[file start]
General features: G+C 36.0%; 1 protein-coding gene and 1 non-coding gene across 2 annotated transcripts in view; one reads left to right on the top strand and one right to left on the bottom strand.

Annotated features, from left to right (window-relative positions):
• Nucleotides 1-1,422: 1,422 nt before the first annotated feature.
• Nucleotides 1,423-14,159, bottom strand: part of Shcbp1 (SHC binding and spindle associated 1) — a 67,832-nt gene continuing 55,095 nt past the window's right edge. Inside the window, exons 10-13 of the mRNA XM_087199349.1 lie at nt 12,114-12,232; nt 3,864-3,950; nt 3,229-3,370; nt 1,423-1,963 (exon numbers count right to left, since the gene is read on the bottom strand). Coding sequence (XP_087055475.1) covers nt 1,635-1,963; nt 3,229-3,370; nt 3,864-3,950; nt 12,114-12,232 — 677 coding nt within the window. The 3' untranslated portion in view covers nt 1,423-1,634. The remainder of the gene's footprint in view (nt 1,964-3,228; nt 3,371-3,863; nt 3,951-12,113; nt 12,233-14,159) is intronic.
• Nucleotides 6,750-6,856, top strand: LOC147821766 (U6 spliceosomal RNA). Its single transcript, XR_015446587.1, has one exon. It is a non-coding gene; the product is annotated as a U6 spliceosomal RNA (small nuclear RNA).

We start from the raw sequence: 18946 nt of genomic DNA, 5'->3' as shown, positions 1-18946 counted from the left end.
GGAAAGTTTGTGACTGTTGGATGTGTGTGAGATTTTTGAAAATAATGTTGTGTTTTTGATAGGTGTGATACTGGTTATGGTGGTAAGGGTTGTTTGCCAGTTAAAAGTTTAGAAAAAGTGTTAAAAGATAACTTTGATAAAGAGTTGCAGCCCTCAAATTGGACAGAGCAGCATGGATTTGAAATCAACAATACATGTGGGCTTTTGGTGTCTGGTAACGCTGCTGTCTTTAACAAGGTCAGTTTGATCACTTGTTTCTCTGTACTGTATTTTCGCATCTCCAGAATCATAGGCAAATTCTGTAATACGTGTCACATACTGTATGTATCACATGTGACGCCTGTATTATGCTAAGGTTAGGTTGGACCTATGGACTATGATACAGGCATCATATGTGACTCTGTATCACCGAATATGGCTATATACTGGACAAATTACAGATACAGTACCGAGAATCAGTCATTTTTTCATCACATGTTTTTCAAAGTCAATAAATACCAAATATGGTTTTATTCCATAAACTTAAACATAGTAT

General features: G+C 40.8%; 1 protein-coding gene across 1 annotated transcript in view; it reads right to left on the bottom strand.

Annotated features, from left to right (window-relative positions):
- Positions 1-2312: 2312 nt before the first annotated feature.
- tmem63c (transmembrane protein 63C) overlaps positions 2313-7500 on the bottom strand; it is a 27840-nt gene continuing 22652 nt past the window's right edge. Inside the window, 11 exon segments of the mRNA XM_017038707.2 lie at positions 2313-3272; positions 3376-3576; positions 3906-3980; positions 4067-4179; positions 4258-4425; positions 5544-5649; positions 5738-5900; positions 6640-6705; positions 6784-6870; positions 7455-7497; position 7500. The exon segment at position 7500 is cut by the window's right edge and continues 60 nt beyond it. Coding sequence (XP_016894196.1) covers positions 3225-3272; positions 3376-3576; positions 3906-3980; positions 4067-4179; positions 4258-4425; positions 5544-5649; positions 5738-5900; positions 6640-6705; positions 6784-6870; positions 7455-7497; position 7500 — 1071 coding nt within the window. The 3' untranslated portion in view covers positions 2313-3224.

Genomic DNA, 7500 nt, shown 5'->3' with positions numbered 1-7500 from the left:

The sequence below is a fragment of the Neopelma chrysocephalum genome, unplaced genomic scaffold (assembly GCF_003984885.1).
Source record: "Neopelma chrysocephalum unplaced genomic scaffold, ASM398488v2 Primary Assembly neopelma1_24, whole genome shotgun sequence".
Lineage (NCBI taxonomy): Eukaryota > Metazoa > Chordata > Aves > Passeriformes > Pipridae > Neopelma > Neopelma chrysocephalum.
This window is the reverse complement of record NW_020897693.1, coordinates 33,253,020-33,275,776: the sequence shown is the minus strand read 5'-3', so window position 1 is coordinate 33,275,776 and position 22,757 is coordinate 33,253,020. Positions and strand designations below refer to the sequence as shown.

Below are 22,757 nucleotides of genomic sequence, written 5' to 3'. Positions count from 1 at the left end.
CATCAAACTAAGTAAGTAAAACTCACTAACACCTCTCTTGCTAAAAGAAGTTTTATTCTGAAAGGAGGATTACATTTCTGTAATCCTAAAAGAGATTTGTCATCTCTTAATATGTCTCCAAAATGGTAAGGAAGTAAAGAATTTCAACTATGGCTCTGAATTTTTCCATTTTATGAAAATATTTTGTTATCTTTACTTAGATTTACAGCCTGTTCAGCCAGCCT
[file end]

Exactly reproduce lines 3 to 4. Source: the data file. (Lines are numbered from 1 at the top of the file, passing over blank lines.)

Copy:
• Nucleotides 1-1,422: 1,422 nt before the first annotated feature.
• Nucleotides 1,423-14,159, bottom strand: part of Shcbp1 (SHC binding and spindle associated 1) — a 67,832-nt gene continuing 55,095 nt past the window's right edge. Inside the window, exons 10-13 of the mRNA XM_087199349.1 lie at nt 12,114-12,232; nt 3,864-3,950; nt 3,229-3,370; nt 1,423-1,963 (exon numbers count right to left, since the gene is read on the bottom strand). Coding sequence (XP_087055475.1) covers nt 1,635-1,963; nt 3,229-3,370; nt 3,864-3,950; nt 12,114-12,232 — 677 coding nt within the window. The 3' untranslated portion in view covers nt 1,423-1,634. The remainder of the gene's footprint in view (nt 1,964-3,228; nt 3,371-3,863; nt 3,951-12,113; nt 12,233-14,159) is intronic.